It was a compelling deal to pay lower conversion taxes during our 50s. Paying conversion taxes in the 25% bracket, however, puts us in the same income tax bracket now that we’ll be in during our 60s. It looks as though we’re paying taxes before we need to, and that’s always risky. However, I realized that if we started our Social Security withdrawals before age 70, or if our income exceeded the Medicare IRMAA threshold after age 65, then we might pay taxes above the 25% bracket.
We decided that we’d rather take a prudent risk and pay the taxes now. We’ll feel stupid if Congress lowers taxes later, but we’ll feel even worse if tax rates go up.
Keep it simple
At this point some of you are wondering “Hey, Nords, why not just convert her traditional TSP account to a Roth TSP? Isn’t that a lot easier than moving it through a traditional IRA?”
You would be right. Unfortunately, the TSP does not allow converting a traditional TSP account to a Roth TSP. It’s permitted by federal law, but the TSP board is minimizing expenses by not implementing the feature. It saves them millions of dollars every year in salary, computers, compliance, tracking, and auditing.
Another option would be leaving her funds in the TSP and later buying a TSP annuity. Longevity insurance is a great idea for retirees, and a TSP annuity will also help protect against portfolio failure. (No matter what the markets do to your other investments, you’ll have enough annuity income to support a bare-bones lifestyle.) However, we’re dual-military retirees with two inflation-fighting pensions, and we’ll also have Social Security. The last thing we need is another annuity, and we’d rather have the financial flexibility afforded by converting the TSP funds into a Roth IRA.
We also have a personal motive for finishing the conversion before my spouse’s Reserve pension: simplification. Today (in our 50s) we’re at the hypothetical peak of our cognition, and we want to consolidate our finances under as few withdrawal rules as possible. We don’t want to deal with the hassle of RMDs. Our lifestyle expenses are low enough that we won’t even have to touch our Roth IRAs, so they’ll help us self-insure for hurricane damage or long-term care expenses.
Best of all, I’m cleaning up my duty station for a turnover. My spouse and I manage our finances together, but she’s always been “Supervision” and I’m “labor”. For example, she’s always asked the questions “What if we…?” and I’ve always built the three-page spreadsheets to answer them. Then she’s asked “Does that mean we could…?” and I’ve built more spreadsheets. I tracked our investments during the recessions so that we could hold hands when it was time to rebalance. I set up our accounts and reconciled our credit cards and paid the bills and screened the fund choices so that we could discuss strategy– and then I could execute tactics.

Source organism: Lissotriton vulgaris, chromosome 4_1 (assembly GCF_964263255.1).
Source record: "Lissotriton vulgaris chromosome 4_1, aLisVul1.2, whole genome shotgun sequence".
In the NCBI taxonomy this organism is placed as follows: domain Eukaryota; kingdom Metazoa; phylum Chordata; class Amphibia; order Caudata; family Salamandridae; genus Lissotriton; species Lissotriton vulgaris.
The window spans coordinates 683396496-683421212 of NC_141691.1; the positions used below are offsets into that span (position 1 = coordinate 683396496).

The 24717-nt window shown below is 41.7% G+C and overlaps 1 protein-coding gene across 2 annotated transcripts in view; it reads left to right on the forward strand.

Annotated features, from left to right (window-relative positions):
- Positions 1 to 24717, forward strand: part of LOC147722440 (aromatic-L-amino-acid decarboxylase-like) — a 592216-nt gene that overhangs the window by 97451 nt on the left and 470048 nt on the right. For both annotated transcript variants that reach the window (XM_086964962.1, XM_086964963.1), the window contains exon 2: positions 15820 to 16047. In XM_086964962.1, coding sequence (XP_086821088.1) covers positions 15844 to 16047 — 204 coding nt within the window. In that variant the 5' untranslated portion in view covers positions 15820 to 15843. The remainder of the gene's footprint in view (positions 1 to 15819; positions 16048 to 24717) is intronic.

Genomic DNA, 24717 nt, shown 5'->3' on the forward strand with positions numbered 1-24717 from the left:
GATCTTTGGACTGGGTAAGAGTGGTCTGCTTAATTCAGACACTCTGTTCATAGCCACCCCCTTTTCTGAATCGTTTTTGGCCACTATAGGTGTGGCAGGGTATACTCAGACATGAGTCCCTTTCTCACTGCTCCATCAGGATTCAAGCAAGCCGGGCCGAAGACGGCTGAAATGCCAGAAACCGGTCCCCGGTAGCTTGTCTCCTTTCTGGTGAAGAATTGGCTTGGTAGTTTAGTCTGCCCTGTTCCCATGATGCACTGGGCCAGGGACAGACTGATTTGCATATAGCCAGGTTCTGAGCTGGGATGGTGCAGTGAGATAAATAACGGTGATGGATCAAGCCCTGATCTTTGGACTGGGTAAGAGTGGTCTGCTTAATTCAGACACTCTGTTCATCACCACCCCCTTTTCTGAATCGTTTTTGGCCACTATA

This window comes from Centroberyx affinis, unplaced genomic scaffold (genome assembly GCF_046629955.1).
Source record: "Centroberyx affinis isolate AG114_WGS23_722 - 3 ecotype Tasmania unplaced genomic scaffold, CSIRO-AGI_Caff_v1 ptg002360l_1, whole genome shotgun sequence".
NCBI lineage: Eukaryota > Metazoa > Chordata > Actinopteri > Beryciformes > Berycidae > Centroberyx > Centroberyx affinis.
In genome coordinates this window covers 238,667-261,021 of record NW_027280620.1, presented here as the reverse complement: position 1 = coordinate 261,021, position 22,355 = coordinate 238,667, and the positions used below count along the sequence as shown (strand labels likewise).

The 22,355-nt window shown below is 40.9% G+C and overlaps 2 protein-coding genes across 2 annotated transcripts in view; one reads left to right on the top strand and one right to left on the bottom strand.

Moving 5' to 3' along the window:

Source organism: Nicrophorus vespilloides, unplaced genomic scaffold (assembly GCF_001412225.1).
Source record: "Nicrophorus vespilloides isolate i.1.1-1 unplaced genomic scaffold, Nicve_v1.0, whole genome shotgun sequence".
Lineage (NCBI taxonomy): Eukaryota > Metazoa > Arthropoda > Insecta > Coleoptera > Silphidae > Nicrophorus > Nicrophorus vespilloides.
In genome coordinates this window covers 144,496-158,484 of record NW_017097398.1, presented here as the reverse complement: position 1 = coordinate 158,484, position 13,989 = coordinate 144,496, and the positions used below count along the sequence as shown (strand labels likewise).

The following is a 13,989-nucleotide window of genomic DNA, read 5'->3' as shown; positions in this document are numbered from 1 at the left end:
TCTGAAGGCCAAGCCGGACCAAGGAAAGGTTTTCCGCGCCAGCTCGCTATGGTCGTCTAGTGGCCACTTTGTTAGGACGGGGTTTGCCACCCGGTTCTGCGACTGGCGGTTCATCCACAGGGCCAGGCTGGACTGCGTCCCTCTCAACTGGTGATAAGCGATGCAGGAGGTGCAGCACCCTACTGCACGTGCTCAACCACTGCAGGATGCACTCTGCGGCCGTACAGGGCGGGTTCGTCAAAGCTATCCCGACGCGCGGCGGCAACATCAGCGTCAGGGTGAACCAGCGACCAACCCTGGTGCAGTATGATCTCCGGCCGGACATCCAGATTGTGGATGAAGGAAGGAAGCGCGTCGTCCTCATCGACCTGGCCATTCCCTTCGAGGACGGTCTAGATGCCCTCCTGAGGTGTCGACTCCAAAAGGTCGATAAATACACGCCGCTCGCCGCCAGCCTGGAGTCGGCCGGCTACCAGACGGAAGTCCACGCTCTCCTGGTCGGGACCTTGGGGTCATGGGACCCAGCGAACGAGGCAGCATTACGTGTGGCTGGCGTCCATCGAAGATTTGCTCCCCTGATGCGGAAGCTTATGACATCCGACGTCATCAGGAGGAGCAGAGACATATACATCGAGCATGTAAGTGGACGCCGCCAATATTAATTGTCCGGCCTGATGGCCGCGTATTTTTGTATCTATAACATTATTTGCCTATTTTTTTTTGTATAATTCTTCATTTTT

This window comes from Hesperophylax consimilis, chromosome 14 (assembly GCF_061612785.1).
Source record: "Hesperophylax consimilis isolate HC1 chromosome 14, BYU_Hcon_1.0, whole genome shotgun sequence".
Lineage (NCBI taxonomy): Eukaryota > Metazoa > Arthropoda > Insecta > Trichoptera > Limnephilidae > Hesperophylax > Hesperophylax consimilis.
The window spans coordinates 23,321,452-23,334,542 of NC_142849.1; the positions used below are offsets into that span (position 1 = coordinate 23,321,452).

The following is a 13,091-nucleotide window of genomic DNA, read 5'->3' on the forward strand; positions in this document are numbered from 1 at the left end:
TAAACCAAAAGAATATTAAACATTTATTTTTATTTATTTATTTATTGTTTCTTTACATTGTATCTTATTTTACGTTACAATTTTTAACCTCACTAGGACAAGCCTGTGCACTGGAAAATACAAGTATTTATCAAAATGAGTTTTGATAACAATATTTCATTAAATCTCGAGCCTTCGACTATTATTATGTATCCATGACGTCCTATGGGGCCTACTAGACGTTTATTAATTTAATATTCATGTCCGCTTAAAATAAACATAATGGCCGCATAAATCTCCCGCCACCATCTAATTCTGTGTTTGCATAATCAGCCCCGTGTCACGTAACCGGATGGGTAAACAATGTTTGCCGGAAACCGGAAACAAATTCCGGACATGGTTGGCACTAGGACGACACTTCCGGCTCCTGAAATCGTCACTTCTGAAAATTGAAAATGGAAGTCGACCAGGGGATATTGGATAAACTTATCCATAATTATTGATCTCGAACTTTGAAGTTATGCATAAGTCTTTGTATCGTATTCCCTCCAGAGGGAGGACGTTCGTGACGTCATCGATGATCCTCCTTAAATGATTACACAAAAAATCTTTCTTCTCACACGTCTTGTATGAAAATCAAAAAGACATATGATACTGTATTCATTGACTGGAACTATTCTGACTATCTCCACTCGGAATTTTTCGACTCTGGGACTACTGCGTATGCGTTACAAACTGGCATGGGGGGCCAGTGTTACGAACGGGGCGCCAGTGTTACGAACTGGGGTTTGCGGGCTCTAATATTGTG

But when she turns 60, she’s taking over the duty. She’ll handle all of our family financial chores (especially because I’ve finished the heavy lifting). She’ll sweep the dividends and the rent checks as they come in. All the bills will be in autopay and she’ll only check the monthly statements. We’ll have just our checking accounts, our savings accounts, our taxable brokerage account, and two Roth IRAs.
There’s a pragmatic reason to turn over the financial tools: women tend to live longer than men. This turnover gives her plenty of time to figure out how she wants to run the family finances while I’m still around to explain what I was thinking when I set things up. Besides, I suspect that she’ll only keep the job for 20 years or so and then dump it on our daughter. Yeah, our daughter reads this blog, but she’s already heard that news.
Enough of the “why”. Now let’s talk about how to transfer your traditional TSP to a traditional IRA and convert it to a Roth IRA.
Transfer Your Traditional TSP to an IRA
We started the process in early May. I clicked the link for the “full withdrawal” using Form TSP-70 and the TSP website obligingly offered to start its transfer wizard. That lets you answer a few questions and it fills out just the parts of the form that are needed. You print it out along with a set of the processing instructions. The form looks great and nobody had to decrypt my handwriting. Best of all I don’t have to write a blog post with screenshots, circles of the inputs fields, and arrows pointing to data boxes.
Next, my spouse had to notarize the transfer request. Since my spouse’s TSP account balance was more than $3000, I also had to sign away my spousal rights to a TSP annuity– and have that notarized too. We used the (free!) notary at our local branch of the Navy Federal Credit Union.